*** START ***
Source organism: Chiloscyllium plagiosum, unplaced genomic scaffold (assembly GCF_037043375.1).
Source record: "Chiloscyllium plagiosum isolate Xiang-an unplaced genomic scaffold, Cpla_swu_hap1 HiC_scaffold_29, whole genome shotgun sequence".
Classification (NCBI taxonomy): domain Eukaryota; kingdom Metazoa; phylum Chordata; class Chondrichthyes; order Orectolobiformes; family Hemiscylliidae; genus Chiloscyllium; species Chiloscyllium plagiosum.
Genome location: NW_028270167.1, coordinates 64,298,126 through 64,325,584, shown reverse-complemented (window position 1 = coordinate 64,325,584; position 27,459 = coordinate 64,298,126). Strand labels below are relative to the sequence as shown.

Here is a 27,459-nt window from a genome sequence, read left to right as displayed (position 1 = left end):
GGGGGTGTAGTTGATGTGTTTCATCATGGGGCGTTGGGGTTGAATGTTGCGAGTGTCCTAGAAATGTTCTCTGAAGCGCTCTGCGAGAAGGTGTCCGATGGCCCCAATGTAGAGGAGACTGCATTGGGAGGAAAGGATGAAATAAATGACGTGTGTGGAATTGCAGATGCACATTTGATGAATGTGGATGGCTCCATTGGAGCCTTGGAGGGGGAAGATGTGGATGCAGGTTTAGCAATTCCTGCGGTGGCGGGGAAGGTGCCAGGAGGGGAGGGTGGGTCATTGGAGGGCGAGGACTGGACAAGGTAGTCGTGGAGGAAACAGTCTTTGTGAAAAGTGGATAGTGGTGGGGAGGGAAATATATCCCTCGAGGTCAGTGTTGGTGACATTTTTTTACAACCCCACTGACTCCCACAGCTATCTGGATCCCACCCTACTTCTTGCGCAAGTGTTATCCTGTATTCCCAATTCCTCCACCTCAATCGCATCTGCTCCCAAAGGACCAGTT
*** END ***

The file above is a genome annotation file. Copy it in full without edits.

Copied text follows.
Source organism: Chiloscyllium plagiosum, unplaced genomic scaffold (assembly GCF_037043375.1).
Source record: "Chiloscyllium plagiosum isolate Xiang-an unplaced genomic scaffold, Cpla_swu_hap1 HiC_scaffold_29, whole genome shotgun sequence".
Classification (NCBI taxonomy): domain Eukaryota; kingdom Metazoa; phylum Chordata; class Chondrichthyes; order Orectolobiformes; family Hemiscylliidae; genus Chiloscyllium; species Chiloscyllium plagiosum.
Genome location: NW_028270167.1, coordinates 64,298,126 through 64,325,584, shown reverse-complemented (window position 1 = coordinate 64,325,584; position 27,459 = coordinate 64,298,126). Strand labels below are relative to the sequence as shown.

Here is a 27,459-nt window from a genome sequence, read left to right as displayed (position 1 = left end):
GGGGGTGTAGTTGATGTGTTTCATCATGGGGCGTTGGGGTTGAATGTTGCGAGTGTCCTAGAAATGTTCTCTGAAGCGCTCTGCGAGAAGGTGTCCGATGGCCCCAATGTAGAGGAGACTGCATTGGGAGGAAAGGATGAAATAAATGACGTGTGTGGAATTGCAGATGCACATTTGATGAATGTGGATGGCTCCATTGGAGCCTTGGAGGGGGAAGATGTGGATGCAGGTTTAGCAATTCCTGCGGTGGCGGGGAAGGTGCCAGGAGGGGAGGGTGGGTCATTGGAGGGCGAGGACTGGACAAGGTAGTCGTGGAGGAAACAGTCTTTGTGAAAAGTGGATAGTGGTGGGGAGGGAAATATATCCCTCGAGGTCAGTGTTGGTGACATTTTTTTACAACCCCACTGACTCCCACAGCTATCTGGATCCCACCCTACTTCTTGCGCAAGTGTTATCCTGTATTCCCAATTCCTCCACCTCAATCGCATCTGCTCCCAAAGGACCAGTT